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The Measure Of Authority

True authority is found in the integration of what people say they believe with how they live. This highlights the modern crisis of authority and sets us a compelling challenge.

Among the many vertiginous changes to our shared life in the last two decades, the growing crisis in authority is one of the most pernicious and worrying. It is almost the default setting for people to be suspicious and mistrustful of the institutions which govern them. They assume those in authority are hiding things and do not have their interests at heart. There are several ways in which this assumption has been tested and found true. The scandal over MPs expenses generated the sense that an elite was quietly looking after its own while judging others for wasting taxpayers’ money, for instance..

One corollary of greater media and auditing scrutiny of corporate bodies is that more mistakes are being uncovered and exposed than before. This encourages those who adhere to the conspiracy rather than cock-up theory of human life: that unless there is complete transparency, elites will engineer things to keep the truth from the public. The traction that conspiracy has gained with the internet is remarkable. It is also surprising. Many of us work in public and private bodies and find the alternative is usually true: people simply aren’t clever enough to spin conspiracies and mistakes are almost always the product of human carelessness or too heavy a workload.

The industry in satire and comedy has reinforced the assault on institutions. Cheap laughs are obtained at the expense of people trying but failing to do a good job. Those who defend the role of satire in public life say it inoculates us from tyranny. Isn’t that the function of parliamentary democracy? There is an honourable place for satire and it is defensible as a Christian: some people, inflated with their own ego, need the pinprick of comedy to deflate them. However, a relentless attack on public bodies and figures vandalises the very things which bind us together and keep us from fragmenting.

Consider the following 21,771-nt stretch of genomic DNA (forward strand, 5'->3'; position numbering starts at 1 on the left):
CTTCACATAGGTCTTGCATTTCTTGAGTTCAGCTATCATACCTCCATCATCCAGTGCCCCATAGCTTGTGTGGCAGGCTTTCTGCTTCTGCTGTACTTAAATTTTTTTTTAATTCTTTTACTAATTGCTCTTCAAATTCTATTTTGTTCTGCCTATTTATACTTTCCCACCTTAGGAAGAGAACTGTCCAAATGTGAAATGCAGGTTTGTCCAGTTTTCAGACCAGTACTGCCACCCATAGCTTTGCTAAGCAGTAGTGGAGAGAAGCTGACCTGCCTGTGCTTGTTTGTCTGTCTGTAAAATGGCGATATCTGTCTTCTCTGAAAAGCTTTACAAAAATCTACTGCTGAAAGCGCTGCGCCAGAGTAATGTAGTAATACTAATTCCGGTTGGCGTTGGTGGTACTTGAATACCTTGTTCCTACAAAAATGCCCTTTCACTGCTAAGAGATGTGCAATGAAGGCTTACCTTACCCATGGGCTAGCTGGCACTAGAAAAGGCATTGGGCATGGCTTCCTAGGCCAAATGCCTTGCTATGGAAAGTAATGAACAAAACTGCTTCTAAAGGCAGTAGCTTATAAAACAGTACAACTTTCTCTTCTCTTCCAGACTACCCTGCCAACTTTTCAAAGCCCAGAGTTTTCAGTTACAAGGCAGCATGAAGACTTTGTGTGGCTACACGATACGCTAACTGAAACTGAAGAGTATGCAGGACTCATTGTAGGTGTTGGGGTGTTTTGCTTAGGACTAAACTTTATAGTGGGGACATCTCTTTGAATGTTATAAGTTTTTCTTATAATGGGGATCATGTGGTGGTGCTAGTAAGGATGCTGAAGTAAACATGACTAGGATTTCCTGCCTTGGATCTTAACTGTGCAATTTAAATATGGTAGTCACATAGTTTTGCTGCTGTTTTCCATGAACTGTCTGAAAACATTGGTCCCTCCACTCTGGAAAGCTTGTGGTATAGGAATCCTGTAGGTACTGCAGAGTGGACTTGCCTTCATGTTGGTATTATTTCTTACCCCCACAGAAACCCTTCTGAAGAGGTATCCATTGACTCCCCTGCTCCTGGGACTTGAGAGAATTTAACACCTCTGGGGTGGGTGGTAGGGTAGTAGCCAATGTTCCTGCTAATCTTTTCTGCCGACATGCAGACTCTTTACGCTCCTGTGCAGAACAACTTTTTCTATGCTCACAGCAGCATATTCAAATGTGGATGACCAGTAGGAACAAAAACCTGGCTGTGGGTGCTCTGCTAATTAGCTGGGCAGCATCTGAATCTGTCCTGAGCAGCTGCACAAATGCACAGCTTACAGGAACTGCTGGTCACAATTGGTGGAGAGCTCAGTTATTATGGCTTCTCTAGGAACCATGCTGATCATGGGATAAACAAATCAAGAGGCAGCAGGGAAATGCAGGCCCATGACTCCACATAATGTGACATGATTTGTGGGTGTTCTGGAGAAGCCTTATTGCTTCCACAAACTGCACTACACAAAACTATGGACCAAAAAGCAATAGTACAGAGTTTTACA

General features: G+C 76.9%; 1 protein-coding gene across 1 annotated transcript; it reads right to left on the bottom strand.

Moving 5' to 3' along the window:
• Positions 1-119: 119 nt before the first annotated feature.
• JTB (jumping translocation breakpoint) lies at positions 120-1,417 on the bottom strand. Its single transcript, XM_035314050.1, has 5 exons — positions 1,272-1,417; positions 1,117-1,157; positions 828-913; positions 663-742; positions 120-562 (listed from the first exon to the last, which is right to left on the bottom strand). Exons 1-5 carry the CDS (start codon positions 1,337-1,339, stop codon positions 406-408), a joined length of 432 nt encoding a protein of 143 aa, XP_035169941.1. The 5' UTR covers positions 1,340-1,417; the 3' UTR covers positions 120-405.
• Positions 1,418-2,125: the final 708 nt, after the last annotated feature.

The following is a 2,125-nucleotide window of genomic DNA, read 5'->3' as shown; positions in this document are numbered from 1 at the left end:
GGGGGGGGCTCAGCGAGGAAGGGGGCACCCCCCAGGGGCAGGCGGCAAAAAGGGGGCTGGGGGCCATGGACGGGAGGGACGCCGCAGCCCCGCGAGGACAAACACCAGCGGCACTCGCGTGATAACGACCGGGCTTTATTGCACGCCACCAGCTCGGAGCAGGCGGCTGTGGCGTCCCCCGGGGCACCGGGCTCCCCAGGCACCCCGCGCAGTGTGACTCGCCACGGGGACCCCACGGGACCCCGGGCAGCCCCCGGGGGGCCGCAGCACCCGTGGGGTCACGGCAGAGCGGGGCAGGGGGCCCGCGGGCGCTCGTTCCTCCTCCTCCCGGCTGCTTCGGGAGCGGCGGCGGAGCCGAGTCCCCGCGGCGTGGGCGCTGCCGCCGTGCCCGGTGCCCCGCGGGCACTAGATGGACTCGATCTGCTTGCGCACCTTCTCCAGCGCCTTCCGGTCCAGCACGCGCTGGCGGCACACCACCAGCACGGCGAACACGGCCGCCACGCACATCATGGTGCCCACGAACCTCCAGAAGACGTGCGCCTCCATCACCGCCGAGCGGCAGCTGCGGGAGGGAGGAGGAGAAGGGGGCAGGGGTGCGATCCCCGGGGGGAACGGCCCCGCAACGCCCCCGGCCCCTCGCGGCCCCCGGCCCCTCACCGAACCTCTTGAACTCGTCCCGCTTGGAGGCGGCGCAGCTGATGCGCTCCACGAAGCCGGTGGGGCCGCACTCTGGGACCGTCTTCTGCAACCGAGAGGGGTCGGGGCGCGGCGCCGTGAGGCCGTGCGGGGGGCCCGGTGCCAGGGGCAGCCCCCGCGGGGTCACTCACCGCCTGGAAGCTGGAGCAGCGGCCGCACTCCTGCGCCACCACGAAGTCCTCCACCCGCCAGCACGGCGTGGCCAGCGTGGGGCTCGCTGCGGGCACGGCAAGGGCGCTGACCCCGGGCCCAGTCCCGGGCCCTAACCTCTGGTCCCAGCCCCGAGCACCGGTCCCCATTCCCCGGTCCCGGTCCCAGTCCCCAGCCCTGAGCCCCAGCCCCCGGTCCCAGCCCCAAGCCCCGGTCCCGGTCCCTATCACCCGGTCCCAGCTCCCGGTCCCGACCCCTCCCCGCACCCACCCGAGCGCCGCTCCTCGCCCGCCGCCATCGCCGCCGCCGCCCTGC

This growing crisis in authority has been joined by a new sense that everyone’s opinion is as important as the next. It is one thing to affirm the value of individual worth, but not everyone speaks the truth. It can be dispiriting to see experts in certain fields traduced by those who know nothing by comparison but have a blog to promote their ignorance.

The Church itself has been subject to the same trends. It has brought some of the mistrust on itself, like not responding adequately to child abuse scandals. It is no use making excuses to the general public that other people were responsible for this, because people do not make distinctions between denominations and there is something unseemly about distinguishing ourselves from other Christians when things go wrong but sharing in the praise when they do well. The one category of professional that has suffered the greatest documented loss of public trust in the last thirty years is the clergy. It is really painful for me to share that, but it is a reality we must live with.